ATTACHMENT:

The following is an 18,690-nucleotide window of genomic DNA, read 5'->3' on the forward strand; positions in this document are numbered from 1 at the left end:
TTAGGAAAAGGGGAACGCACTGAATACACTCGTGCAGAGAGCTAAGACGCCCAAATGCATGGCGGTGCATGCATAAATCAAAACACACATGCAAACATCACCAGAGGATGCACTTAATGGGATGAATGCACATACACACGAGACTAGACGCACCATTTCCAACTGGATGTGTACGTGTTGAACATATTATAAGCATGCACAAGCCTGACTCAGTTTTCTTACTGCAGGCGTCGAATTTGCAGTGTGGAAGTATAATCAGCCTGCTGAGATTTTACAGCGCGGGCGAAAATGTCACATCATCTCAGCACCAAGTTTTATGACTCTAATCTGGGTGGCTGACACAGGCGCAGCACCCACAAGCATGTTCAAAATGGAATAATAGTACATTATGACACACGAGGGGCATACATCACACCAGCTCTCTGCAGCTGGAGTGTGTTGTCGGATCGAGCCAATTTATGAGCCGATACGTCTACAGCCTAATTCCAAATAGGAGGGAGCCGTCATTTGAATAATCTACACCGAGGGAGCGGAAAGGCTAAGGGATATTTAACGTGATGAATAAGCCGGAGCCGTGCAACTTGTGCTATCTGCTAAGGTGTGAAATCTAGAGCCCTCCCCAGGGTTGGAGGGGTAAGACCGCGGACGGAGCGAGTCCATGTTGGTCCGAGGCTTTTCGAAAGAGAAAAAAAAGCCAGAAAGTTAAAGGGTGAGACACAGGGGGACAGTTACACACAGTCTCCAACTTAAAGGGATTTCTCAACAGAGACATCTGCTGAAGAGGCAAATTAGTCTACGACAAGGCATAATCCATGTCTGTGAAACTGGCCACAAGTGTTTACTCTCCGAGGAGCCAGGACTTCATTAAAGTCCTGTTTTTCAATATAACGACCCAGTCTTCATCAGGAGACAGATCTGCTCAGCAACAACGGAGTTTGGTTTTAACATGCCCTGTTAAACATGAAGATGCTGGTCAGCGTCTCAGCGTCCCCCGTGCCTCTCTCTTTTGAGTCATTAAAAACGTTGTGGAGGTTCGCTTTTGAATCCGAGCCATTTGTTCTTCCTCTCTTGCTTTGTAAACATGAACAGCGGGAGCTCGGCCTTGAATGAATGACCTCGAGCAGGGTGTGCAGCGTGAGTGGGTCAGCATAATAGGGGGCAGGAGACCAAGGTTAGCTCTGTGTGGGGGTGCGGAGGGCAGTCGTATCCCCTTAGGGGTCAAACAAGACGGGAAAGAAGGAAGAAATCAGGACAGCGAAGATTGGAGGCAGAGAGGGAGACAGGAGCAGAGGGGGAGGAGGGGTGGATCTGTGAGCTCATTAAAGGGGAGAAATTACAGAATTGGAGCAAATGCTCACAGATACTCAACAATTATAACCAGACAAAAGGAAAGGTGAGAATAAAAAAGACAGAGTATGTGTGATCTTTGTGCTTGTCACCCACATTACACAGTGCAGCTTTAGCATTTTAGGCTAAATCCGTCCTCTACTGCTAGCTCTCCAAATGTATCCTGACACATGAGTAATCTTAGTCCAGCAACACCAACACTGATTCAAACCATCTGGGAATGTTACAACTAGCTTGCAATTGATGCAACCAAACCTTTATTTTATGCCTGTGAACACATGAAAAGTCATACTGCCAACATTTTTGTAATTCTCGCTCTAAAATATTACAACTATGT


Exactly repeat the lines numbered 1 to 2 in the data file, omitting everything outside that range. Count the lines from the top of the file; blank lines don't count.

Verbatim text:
The following is an 18,690-nucleotide window of genomic DNA, read 5'->3' on the forward strand; positions in this document are numbered from 1 at the left end:
TTAGGAAAAGGGGAACGCACTGAATACACTCGTGCAGAGAGCTAAGACGCCCAAATGCATGGCGGTGCATGCATAAATCAAAACACACATGCAAACATCACCAGAGGATGCACTTAATGGGATGAATGCACATACACACGAGACTAGACGCACCATTTCCAACTGGATGTGTACGTGTTGAACATATTATAAGCATGCACAAGCCTGACTCAGTTTTCTTACTGCAGGCGTCGAATTTGCAGTGTGGAAGTATAATCAGCCTGCTGAGATTTTACAGCGCGGGCGAAAATGTCACATCATCTCAGCACCAAGTTTTATGACTCTAATCTGGGTGGCTGACACAGGCGCAGCACCCACAAGCATGTTCAAAATGGAATAATAGTACATTATGACACACGAGGGGCATACATCACACCAGCTCTCTGCAGCTGGAGTGTGTTGTCGGATCGAGCCAATTTATGAGCCGATACGTCTACAGCCTAATTCCAAATAGGAGGGAGCCGTCATTTGAATAATCTACACCGAGGGAGCGGAAAGGCTAAGGGATATTTAACGTGATGAATAAGCCGGAGCCGTGCAACTTGTGCTATCTGCTAAGGTGTGAAATCTAGAGCCCTCCCCAGGGTTGGAGGGGTAAGACCGCGGACGGAGCGAGTCCATGTTGGTCCGAGGCTTTTCGAAAGAGAAAAAAAAGCCAGAAAGTTAAAGGGTGAGACACAGGGGGACAGTTACACACAGTCTCCAACTTAAAGGGATTTCTCAACAGAGACATCTGCTGAAGAGGCAAATTAGTCTACGACAAGGCATAATCCATGTCTGTGAAACTGGCCACAAGTGTTTACTCTCCGAGGAGCCAGGACTTCATTAAAGTCCTGTTTTTCAATATAACGACCCAGTCTTCATCAGGAGACAGATCTGCTCAGCAACAACGGAGTTTGGTTTTAACATGCCCTGTTAAACATGAAGATGCTGGTCAGCGTCTCAGCGTCCCCCGTGCCTCTCTCTTTTGAGTCATTAAAAACGTTGTGGAGGTTCGCTTTTGAATCCGAGCCATTTGTTCTTCCTCTCTTGCTTTGTAAACATGAACAGCGGGAGCTCGGCCTTGAATGAATGACCTCGAGCAGGGTGTGCAGCGTGAGTGGGTCAGCATAATAGGGGGCAGGAGACCAAGGTTAGCTCTGTGTGGGGGTGCGGAGGGCAGTCGTATCCCCTTAGGGGTCAAACAAGACGGGAAAGAAGGAAGAAATCAGGACAGCGAAGATTGGAGGCAGAGAGGGAGACAGGAGCAGAGGGGGAGGAGGGGTGGATCTGTGAGCTCATTAAAGGGGAGAAATTACAGAATTGGAGCAAATGCTCACAGATACTCAACAATTATAACCAGACAAAAGGAAAGGTGAGAATAAAAAAGACAGAGTATGTGTGATCTTTGTGCTTGTCACCCACATTACACAGTGCAGCTTTAGCATTTTAGGCTAAATCCGTCCTCTACTGCTAGCTCTCCAAATGTATCCTGACACATGAGTAATCTTAGTCCAGCAACACCAACACTGATTCAAACCATCTGGGAATGTTACAACTAGCTTGCAATTGATGCAACCAAACCTTTATTTTATGCCTGTGAACACATGAAAAGTCATACTGCCAACATTTTTGTAATTCTCGCTCTAAAATATTACAACTATGT